Beautiful though it may be, Pearla is nothing without its performances. Timlin is not the lead, that’s clearly MacNicoll, but she is a force of nature here. Audiences may be familiar with her from Showtime’s Californication (2011), a small role in Stand Up Guys (2012), the television series StartUp (2017-2018), as well as other projects since 2005. As Pearla, she is absolutely entrancing as the kind of pretty but messy girl that has a good heart despite a lifetime of bad choices. It’s the internal sweetness Timlin emanates that enables the audience to look past the clear torture Pearla puts herself through night after night at the behest of a near unrecognizable Dash Mihok as her handler/pimp Oz Bacco. It’s that sweetness Timlin is able to weaponized as Pearla, drawing in MacNicoll’s Brandon despite his knowing full well that the only thing that’ll come from her is trouble. MacNicoll plays Brandon as a straight arrow, which is what makes communicating Brandon’s inner desperation so important. MacNicoll nails this particular aspect, so that when one bad choice begets another, the audience can see within the performance all the places Brandon knows he should’ve made a different choice. A supporting players, the aforementioned Mihok, more known for his comedic performances offers something unbridled and unpredictable. In both writing and performance, Oz is a breathing nightmare whose mere presence sucks up all the light, an unexpected event from the frequent clown of an actor. Childhood favorite Corin Nemec (Parker Louis Can’t Lose), solid character actor Nick Chinlund (Con Air), and others round out the cast, adding not only color but full realization of the kind of people who live in Brandon’s town. Not a one is unimportant, not a one delivers a performance that doesn’t bring value to the total film.
Where the film deflates is the numerous mysteries and overlapping threads Dittavong puts forward with little to no explanation or payoff. On the one hand, there is no requirement for a film to answer every question it presents. Dittavong does an excellent job making his story feel real, not brought to life by characters. (Once more, hat tip to the cast.) In real life, there aren’t answers. Sometimes a tragedy happens and we are never clued in as to what happened or why. This frustration eats at us until either we die or come to terms with it. Dittavong even uses this particular aspect as a motivation for conflict between two characters in the film, as a narrative tool which sheds incredible light on the unspoken tension between the two, making the obvious resentment that hangs in the air more understandable. The problems arise not from these moments, but from the series of mysteries left at the edges which are presented as far more significant. For instance, the literal opening of the film features the local sheriff at a crime scene involving a naked teen being hit by a car. We don’t know who, we don’t know why, yet the film features several flashes back to this and a presumed tangential moment over and again. The repetition implies significance and the timing with other characters suggests connection, yet it’s never explained. We have presumption, we have insinuation, but nothing concrete. This frustrates only because so much of the film applies weight, applies intention and meaning, to this moment yet the connection to the central plot is so vague and amorphous as to inspire divine-like frustration. It certainly doesn’t help that the center of the quagmire Brandon finds himself is never fully explained so that the threats beyond the immediate are never fully realized. Instead, it’s just summed up as “no one steals from me.” A line which, while delivered well and with weight, contains no real meaning as the audience has no idea who the character is, their connection to the inciting incident, why the theft was done, and more. Life is full of mysteries, but a few moments made more concrete would take an interesting exploration of frustration and greed and make it extraordinary.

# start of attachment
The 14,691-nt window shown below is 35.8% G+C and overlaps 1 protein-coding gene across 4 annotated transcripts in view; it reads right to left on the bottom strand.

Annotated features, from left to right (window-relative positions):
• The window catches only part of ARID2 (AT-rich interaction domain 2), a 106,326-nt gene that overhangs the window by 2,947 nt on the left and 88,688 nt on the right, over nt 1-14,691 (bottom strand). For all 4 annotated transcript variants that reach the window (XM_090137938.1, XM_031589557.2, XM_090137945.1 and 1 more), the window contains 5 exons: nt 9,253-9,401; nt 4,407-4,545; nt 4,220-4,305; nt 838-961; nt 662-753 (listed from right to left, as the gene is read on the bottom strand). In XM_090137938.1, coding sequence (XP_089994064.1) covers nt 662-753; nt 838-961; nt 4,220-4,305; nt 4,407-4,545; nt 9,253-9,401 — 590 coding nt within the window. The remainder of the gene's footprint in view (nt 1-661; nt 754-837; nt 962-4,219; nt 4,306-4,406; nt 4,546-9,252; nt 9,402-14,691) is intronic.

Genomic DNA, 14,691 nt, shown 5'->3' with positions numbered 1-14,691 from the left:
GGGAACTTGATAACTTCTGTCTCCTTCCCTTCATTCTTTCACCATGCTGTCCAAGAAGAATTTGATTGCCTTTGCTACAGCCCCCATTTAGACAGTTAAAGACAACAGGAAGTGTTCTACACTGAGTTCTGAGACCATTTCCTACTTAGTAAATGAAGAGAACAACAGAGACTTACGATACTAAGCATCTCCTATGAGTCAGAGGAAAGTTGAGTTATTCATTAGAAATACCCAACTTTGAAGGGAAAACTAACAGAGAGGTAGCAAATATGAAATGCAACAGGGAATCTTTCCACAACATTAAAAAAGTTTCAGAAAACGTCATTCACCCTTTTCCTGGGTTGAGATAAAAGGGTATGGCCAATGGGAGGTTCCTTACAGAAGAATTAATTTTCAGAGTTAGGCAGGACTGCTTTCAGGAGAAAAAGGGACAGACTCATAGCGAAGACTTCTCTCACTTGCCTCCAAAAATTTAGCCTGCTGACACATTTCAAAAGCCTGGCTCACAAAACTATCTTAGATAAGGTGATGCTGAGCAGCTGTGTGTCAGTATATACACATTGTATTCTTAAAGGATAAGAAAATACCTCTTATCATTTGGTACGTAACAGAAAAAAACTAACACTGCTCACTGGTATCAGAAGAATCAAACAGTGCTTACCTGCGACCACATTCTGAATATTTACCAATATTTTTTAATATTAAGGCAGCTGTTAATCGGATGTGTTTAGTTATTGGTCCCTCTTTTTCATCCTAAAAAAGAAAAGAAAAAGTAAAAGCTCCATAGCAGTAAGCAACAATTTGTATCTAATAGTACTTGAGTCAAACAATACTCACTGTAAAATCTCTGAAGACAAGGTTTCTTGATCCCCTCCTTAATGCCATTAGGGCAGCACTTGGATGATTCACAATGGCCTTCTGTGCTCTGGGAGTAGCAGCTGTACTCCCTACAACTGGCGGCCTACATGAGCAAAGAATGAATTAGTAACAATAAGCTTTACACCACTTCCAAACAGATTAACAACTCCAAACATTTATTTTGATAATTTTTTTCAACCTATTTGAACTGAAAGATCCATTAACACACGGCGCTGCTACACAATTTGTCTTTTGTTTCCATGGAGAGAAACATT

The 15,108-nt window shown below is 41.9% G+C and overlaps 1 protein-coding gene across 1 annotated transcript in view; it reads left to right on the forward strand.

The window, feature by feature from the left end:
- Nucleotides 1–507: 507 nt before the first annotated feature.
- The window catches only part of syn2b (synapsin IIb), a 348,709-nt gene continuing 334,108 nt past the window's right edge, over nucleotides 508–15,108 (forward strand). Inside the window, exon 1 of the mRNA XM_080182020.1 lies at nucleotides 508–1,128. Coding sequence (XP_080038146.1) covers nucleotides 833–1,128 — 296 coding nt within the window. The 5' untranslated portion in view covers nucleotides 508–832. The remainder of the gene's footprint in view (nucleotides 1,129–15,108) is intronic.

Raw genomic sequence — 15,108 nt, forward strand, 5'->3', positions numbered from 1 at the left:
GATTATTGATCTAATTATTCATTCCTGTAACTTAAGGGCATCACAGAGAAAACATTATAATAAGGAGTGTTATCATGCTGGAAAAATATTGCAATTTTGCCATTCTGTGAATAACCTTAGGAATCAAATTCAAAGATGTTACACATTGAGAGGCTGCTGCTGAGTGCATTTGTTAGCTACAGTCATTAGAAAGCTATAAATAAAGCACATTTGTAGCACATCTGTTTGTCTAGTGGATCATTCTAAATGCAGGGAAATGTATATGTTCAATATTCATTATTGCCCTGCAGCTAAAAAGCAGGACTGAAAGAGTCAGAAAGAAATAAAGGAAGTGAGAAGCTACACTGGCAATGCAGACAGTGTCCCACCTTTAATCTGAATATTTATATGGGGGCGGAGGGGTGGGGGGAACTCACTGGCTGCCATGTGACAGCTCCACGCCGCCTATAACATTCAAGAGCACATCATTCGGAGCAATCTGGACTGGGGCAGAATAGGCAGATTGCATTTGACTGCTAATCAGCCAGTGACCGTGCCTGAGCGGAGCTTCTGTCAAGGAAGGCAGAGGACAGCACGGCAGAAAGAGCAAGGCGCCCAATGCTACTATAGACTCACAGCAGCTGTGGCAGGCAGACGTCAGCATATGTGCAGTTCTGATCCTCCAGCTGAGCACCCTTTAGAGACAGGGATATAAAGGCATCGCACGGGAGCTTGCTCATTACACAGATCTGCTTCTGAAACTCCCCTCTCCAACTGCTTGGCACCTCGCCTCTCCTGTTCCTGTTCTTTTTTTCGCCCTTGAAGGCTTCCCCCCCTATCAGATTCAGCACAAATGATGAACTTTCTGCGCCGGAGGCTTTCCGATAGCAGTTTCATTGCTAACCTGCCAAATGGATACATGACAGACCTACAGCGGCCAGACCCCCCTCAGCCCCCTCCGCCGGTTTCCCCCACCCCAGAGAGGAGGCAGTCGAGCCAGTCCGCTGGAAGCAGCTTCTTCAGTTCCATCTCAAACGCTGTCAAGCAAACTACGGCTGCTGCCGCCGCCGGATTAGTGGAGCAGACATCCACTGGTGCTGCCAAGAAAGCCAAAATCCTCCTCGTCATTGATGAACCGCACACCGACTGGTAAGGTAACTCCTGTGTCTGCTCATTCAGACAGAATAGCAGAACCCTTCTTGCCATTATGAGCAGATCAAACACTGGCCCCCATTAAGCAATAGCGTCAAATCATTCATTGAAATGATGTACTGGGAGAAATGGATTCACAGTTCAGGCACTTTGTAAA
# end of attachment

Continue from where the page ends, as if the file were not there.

Despite the nagging frustration of a film more interested in the mystery rather than the answer, Dittavong’s feature film debut is a hell of a calling card. He demonstrates patience and style, pulls strong performances from his cast, and understands that quiet can often speak louder than any monologue. There’s promise on display, so whether you come to same conclusion about the strengths and weaknesses of the narrative, there is no arguing that Dittavong’s in possession of a distinctive perspective. More please.
Available on VOD and digital now.
Head to All Roads to Pearla’s official website for more information.
Final Score: 3 out of 5.